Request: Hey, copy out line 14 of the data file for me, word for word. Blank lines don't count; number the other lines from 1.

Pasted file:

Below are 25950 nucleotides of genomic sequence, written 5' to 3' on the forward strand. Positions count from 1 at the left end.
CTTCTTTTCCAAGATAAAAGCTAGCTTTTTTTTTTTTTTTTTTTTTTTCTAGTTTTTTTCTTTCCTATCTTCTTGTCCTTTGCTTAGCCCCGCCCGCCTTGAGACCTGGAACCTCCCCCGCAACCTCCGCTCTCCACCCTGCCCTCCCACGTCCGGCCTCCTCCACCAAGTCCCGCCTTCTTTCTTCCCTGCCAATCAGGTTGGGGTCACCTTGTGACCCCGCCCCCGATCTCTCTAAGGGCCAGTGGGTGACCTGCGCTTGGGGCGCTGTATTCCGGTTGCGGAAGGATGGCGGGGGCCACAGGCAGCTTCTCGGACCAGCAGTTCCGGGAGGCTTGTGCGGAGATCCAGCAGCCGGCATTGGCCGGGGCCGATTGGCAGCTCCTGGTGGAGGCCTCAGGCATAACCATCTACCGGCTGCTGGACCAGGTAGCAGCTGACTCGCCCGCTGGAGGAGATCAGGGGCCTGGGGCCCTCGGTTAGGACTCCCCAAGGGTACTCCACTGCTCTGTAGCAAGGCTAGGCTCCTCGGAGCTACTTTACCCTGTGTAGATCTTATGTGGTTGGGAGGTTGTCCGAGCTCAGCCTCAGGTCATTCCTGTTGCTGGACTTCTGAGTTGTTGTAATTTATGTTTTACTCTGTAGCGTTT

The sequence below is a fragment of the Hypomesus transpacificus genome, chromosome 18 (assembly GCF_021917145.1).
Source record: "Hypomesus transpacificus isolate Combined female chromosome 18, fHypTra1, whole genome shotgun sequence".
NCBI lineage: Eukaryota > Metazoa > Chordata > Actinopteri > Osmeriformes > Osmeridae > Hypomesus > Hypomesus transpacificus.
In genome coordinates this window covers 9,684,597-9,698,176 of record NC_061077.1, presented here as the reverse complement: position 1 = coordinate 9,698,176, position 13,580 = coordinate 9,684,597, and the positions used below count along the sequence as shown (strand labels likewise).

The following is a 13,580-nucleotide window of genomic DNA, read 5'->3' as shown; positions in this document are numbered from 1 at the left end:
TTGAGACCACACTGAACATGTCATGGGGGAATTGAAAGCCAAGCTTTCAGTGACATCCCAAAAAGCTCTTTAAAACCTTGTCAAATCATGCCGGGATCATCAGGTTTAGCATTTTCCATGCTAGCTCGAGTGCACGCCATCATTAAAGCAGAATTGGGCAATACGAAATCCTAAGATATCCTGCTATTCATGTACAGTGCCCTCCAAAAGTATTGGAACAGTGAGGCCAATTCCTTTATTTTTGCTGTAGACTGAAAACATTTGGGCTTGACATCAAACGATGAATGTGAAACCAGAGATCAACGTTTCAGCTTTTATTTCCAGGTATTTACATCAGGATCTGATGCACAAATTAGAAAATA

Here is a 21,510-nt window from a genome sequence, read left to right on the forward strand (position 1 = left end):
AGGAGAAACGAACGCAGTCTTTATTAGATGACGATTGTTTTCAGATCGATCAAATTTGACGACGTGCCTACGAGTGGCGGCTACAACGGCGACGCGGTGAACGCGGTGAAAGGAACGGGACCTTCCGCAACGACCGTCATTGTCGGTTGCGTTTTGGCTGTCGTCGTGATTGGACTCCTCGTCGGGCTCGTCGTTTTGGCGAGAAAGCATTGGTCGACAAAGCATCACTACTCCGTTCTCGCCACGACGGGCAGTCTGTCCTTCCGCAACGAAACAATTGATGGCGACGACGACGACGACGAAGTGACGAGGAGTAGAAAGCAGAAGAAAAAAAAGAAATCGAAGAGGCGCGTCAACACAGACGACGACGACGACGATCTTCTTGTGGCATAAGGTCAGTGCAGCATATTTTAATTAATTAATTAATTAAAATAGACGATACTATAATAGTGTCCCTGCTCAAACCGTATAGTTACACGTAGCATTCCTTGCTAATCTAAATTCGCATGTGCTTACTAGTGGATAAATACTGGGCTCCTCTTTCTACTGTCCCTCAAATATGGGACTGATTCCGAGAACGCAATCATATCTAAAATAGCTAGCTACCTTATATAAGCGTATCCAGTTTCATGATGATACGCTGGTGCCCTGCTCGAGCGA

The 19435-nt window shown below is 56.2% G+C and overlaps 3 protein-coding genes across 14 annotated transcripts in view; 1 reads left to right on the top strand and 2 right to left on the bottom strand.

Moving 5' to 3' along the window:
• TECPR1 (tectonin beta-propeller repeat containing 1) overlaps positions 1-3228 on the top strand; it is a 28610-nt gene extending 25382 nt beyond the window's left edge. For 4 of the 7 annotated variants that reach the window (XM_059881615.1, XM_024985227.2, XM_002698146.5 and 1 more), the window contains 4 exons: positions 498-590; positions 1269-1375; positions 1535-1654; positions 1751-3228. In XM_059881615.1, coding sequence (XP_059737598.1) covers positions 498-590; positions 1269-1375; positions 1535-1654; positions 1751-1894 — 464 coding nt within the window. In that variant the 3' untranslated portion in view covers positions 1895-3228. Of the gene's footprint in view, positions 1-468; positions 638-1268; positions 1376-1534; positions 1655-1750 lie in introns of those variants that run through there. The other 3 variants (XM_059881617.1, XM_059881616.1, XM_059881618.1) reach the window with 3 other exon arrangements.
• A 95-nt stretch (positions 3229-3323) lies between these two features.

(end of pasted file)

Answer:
• A 95-nt stretch (positions 3229-3323) lies between these two features.